Mystery Company’s Lawsuit Hurt Consumer Safety

The U.S. Consumer Product Safety Commission (CPSC) and its searchable database——are part of a lawsuit in which a mystery company is trying to keep a <"">complaint against it secret from consumers. Consumer advocates argue that the move flies in the face of the database’s purpose.

The CPSC database was created to provide information on thousands of consumer products and is meant to help consumers learn about products without having to wait during the lengthy process involved for a product recall to take effect. We have often written about the flaws in the process for how dangerous consumer products are recalled. Quite simply, recalls are only as good as the information provided and the follow-up action taken. If someone in the purchasing chain—consumers, retailers, and resellers—does not receive the appropriate information and cannot act on it, a dangerous or recalled product can end up in a consumer’s possession.

Before the database, the CPSC’s web site enabled consumers to search its recall section for items already recalled for safety concerns; the new database provides information on injury complaints and complaints about possible dangers that are filed with the CPSC by consumers, safety groups, health care professionals, and others. The data could help lead to recalls, is viewable by consumers prior to action taken to issue a recall, and enables the agency to look at trends and targets.

The mystery company is working to keep consumers out of this loop by suing the CPSC, hoping that the lawsuit will stop the agency from releasing information about a complaint that its product allegedly injured a child. The mystery company also sought to have the court documents sealed, filing a request in Maryland federal court last month, said MSNBC. “This company going to great lengths to keep its name secret,” said Scott Michelman, staff attorney at Public Citizen, the consumer advocacy organization. On October 31, Public Citizen, The Consumer Federation of America, and Consumers Union filed an objection with the U.S. District Court in Maryland asking that the seal request be denied, said MSNBC.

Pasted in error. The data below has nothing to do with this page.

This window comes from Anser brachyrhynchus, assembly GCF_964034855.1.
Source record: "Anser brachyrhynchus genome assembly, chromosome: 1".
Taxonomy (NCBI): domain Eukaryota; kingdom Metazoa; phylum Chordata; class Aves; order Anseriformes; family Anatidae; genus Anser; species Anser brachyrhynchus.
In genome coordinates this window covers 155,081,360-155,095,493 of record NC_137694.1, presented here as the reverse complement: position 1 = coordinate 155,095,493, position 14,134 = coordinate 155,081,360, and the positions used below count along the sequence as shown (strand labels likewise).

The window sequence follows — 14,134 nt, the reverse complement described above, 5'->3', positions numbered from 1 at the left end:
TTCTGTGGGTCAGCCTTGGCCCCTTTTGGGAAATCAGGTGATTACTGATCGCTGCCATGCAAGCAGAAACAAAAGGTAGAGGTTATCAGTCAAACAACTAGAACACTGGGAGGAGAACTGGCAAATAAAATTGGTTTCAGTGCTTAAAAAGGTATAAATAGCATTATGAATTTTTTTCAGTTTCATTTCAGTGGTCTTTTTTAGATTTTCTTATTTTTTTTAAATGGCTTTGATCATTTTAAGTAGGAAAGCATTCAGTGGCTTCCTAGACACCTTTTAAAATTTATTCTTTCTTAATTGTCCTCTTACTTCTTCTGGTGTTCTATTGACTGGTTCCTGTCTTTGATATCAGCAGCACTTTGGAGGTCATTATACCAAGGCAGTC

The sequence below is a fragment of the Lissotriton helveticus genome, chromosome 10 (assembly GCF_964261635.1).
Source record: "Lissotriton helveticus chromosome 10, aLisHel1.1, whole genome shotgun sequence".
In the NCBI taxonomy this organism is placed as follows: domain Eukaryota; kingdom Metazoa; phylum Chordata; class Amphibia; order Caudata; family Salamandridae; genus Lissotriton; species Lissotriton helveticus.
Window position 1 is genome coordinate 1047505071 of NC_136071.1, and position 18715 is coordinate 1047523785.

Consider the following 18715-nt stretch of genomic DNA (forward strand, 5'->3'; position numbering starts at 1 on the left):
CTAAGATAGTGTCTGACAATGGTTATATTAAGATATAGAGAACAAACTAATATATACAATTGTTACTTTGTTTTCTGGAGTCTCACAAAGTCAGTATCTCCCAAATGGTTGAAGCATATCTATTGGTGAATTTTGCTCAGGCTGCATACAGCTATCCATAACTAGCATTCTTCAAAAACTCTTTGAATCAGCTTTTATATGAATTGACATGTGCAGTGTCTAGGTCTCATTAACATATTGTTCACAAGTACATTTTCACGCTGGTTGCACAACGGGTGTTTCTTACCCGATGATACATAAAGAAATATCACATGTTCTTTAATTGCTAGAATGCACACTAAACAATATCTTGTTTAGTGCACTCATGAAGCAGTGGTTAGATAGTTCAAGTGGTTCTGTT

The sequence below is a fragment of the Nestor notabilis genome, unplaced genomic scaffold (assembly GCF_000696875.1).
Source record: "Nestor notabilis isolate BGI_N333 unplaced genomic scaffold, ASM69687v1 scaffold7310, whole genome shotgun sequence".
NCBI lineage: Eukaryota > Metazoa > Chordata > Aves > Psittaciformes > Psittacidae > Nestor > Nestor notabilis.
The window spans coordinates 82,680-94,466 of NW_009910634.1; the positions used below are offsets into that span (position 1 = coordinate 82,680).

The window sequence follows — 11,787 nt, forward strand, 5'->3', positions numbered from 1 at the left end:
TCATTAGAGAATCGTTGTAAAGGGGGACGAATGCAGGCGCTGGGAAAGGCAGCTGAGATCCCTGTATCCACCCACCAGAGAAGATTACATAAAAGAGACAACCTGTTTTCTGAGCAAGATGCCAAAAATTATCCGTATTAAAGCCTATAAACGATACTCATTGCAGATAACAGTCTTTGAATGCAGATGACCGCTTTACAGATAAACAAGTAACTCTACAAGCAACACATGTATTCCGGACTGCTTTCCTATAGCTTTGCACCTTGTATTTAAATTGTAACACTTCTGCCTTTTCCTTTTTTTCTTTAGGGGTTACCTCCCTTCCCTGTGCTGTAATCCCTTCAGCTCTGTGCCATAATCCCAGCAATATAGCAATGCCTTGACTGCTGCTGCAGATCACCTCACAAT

Consumer advocates, outraged at the mystery lawsuit, argue that it impedes the notion of publicly accessible government complaint information. As expected, industry has never been in favor of such public information and some government consumer complaint databases do not release raw data to the public over concerns that consumers can file inaccurate reports that would cause harm to a company. But, industry does have recourse. Once a complaint is posted to the database, the agency must advise the manufacturer, which then has 10 days to respond.

Consumers have a right to be concerned. Agencies are notorious for dragging through the complaint process before releasing critical information to the buying public. For instance, said MSNBC, Public Citizen’s report, “Hazardous Wait,” alleged that it took government officials, on average, over 200 days to issue a recall following consumer complaints.

“If this company is allowed to keep a report of a potentially hazardous product out, it would effectively undermine a tool that Congress ordered created to protect consumers,” said Michelman, reported MSNBC. “If important product safety information is not provided to consumers, they might be subjecting themselves to grave danger, or even death, by buying and using a product about which serious hazards were known and documented, but not told to consumers,” he added.

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